Based on animal studies, it appears that the weight loss claims made about chia seeds may indeed hold some truth. A 2008 study published in the British Journal of Nutrition found that chia seeds were capable of preventing the onset of insulin resistance in dyslipaemic rats (dyslipidemia refers to an abnormal amount of lipids in the blood). Insulin resistance has been linked to weight gain in both animals and humans.

In addition, the rats that received chia experienced a reduction in viscal adiposity, also known as intra-abdominal fat. This type of abdominal fat has been linked to many obesity-related diseases such as type 2 diabetes and inflammatory diseases.

Another animal study found that broiler chicks that were fed a diet containing chia seeds for 49 days had a lower body weight, compared to the control. Reductions of up to 6.2% in body weight were recorded in the test group that received the highest amount of chia (20% of the diet). These study findings were published in Poultry Science in 2002.

Human studies found no weight loss benefit

Research on the potential weight loss effects of chia seeds on humans is still very limited, but the studies that do exist, show no weight loss benefit resulting from eating chia seeds.

A 2007 study published in Diabetes Care found that long-term supplementation with chia seeds reduced several risk factors for cardiovascular disease, such as systolic blood pressure and high-sensitivity C-reactive protein, but did not result in weight loss in the test group, which consisted of men and women with type 2 diabetes. The daily dose of chia seeds used in this study was around 37 grams, which is equivalent to three heaping tablespoons of dried chia seeds.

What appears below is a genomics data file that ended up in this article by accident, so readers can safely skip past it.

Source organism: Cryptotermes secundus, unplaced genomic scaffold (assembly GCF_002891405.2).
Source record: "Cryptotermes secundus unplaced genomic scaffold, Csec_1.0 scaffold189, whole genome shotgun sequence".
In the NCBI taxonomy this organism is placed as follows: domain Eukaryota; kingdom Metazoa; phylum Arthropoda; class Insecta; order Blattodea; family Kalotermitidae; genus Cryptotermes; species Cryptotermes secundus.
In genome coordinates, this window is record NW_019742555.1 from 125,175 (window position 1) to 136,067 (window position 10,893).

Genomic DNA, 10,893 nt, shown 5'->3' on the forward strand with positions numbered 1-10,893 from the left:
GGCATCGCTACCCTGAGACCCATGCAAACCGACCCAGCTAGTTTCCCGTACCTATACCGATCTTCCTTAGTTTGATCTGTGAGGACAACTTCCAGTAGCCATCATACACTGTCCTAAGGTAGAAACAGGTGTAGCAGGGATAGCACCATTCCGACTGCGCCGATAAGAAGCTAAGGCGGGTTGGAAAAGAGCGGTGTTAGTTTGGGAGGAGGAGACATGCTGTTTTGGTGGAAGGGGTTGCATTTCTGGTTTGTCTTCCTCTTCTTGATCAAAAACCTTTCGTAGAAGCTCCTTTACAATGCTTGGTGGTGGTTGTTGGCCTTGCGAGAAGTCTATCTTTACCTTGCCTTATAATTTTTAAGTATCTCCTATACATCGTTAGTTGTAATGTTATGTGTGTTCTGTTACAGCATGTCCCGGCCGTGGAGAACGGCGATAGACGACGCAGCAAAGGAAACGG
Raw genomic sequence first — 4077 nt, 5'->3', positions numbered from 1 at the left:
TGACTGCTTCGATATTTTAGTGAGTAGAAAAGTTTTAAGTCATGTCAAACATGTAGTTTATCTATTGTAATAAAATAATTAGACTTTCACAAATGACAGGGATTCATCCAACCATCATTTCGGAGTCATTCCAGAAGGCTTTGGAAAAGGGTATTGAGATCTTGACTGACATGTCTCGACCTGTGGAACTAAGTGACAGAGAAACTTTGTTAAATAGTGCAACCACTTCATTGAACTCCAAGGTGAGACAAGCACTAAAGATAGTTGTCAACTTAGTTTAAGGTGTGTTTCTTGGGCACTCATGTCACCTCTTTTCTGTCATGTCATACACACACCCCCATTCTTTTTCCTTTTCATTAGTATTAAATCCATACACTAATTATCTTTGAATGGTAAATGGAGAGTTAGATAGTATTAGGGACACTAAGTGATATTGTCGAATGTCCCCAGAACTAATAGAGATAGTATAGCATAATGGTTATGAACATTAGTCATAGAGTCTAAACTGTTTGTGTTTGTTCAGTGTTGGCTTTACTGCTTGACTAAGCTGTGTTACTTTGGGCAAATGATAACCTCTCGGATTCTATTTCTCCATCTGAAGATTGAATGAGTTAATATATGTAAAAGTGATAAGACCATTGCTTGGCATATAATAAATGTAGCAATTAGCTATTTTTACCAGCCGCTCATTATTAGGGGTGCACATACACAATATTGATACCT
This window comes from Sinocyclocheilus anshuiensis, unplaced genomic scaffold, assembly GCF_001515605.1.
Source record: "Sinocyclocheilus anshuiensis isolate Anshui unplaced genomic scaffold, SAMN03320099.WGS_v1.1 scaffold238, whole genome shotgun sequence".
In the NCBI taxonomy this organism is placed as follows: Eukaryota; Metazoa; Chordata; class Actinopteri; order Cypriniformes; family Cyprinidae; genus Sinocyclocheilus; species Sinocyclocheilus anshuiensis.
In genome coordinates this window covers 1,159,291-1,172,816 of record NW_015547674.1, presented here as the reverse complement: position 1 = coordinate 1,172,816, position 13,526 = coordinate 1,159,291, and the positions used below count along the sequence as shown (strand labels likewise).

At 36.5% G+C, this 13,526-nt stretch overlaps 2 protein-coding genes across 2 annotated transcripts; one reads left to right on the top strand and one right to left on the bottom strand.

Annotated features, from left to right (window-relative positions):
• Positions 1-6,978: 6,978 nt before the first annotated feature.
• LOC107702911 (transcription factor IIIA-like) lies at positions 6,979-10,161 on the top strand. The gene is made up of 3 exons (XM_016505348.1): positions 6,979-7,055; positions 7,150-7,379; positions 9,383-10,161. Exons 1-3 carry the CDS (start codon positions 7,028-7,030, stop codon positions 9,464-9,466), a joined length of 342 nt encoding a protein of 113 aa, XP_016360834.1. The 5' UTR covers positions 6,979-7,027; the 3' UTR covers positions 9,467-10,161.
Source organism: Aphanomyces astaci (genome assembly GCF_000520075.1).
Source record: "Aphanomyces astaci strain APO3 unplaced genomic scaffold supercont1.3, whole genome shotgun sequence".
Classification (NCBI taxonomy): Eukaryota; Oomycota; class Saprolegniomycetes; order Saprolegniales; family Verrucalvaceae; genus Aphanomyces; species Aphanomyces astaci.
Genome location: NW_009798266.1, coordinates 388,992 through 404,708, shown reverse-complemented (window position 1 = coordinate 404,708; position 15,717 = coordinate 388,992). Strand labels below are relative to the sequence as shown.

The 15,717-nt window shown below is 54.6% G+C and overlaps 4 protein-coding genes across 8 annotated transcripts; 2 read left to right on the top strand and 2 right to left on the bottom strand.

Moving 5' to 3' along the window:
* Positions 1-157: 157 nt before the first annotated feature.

A more recent study, published in Nutrition Research in 2009, also found no weight loss benefit of chia seeds in overweight men and women who consumed 50 grams of chia seeds per day for 12 weeks. In addition, this study found no changes in blood pressure and other markers of cardiovascular disease risk – which contradicts the findings of some other studies done on chia seeds and cardiovascular health. However, it has been suggested that, although the authors of this study deemed the large standard deviations for the key measurements statistically insignificant, there may have been some confounding external factors that may have influenced the results.

The Bottom Line

One thing seems clear: chia seeds are no magic bullet for weight loss. However, they do offer a broad range of nutrients, many of which are known to support weight loss efforts when all other components of the weight loss equation are in place. This means eating a balanced diet rich in fresh, unprocessed foods; avoiding junk food and hidden calories; and exercising regularly.

And finally, even if they won't act as a miraculous weight loss food, chia seeds are still a nutritious food full of health boosting nutrients and phytochemicals. To learn more about the health benefits of chia seeds, check out the article Why Chia Seeds Are Good for You (and the Healthiest Way to Eat Them).

Book You May Like
Janie Hoffman is the founder of Mamma Chia, a leading producer of chia-based foods and beverages. In her much-anticipated book, The Chia Cookbook, Hoffman teaches the reader how to incorporate chia seeds into everything from smoothies and snacks to salads and desserts. To learn more about this mouthwatering collection of recipes, go to Amazon.com, Amazon.co.uk or Amazon.ca.